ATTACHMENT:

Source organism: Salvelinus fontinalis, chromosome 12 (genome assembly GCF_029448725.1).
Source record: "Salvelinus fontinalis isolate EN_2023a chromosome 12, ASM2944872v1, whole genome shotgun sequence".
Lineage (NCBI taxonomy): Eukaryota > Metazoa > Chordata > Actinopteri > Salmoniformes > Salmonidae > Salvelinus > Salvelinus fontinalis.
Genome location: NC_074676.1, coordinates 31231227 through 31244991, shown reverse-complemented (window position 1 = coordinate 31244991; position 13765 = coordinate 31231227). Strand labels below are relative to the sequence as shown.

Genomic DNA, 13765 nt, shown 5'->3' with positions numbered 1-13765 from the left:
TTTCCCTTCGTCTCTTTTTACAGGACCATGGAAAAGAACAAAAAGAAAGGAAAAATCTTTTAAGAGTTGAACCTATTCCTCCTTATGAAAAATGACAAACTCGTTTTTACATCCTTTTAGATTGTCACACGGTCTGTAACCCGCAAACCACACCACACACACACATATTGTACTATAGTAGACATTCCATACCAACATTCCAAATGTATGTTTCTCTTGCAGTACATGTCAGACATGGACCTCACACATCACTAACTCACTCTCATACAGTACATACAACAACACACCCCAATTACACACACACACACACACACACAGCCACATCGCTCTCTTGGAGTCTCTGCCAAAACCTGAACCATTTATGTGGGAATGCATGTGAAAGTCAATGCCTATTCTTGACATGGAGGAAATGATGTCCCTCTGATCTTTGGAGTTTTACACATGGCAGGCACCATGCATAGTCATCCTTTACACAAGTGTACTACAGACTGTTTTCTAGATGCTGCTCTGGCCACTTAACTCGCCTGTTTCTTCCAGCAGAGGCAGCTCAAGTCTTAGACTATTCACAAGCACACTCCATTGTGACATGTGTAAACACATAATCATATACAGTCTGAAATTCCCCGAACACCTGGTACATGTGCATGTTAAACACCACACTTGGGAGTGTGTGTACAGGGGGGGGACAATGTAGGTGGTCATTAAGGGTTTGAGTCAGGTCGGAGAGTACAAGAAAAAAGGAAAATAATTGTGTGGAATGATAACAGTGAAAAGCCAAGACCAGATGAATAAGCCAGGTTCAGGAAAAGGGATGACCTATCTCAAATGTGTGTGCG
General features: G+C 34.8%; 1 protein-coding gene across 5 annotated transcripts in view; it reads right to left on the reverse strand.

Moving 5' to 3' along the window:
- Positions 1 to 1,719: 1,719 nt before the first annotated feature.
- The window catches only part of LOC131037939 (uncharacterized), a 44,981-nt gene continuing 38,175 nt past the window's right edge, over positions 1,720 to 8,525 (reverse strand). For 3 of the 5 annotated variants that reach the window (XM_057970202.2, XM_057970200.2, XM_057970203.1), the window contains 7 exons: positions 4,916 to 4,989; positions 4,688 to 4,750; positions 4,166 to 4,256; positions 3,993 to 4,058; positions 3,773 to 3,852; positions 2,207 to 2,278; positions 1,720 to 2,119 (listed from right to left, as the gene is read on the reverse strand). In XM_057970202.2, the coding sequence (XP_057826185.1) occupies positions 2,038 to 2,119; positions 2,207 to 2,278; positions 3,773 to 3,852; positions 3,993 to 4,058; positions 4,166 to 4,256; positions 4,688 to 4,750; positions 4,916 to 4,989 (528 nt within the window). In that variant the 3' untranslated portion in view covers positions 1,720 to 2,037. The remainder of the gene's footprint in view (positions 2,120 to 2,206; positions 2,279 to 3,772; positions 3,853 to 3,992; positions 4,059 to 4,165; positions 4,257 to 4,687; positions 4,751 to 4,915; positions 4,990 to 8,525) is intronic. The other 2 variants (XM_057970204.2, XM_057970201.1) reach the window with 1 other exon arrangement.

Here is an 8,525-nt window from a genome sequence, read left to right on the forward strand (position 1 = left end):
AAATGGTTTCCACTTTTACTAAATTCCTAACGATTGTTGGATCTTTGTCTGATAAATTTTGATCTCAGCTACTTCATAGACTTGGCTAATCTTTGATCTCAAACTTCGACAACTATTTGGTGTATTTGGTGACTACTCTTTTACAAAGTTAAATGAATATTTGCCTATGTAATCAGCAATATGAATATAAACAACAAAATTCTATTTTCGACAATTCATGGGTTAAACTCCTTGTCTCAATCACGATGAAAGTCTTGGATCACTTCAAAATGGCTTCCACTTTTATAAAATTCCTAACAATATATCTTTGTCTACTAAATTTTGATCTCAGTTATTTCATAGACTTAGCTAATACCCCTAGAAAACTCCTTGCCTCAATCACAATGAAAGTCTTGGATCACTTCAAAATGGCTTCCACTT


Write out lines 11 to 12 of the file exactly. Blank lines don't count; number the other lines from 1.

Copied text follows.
Here is an 8,525-nt window from a genome sequence, read left to right on the forward strand (position 1 = left end):
AAATGGTTTCCACTTTTACTAAATTCCTAACGATTGTTGGATCTTTGTCTGATAAATTTTGATCTCAGCTACTTCATAGACTTGGCTAATCTTTGATCTCAAACTTCGACAACTATTTGGTGTATTTGGTGACTACTCTTTTACAAAGTTAAATGAATATTTGCCTATGTAATCAGCAATATGAATATAAACAACAAAATTCTATTTTCGACAATTCATGGGTTAAACTCCTTGTCTCAATCACGATGAAAGTCTTGGATCACTTCAAAATGGCTTCCACTTTTATAAAATTCCTAACAATATATCTTTGTCTACTAAATTTTGATCTCAGTTATTTCATAGACTTAGCTAATACCCCTAGAAAACTCCTTGCCTCAATCACAATGAAAGTCTTGGATCACTTCAAAATGGCTTCCACTT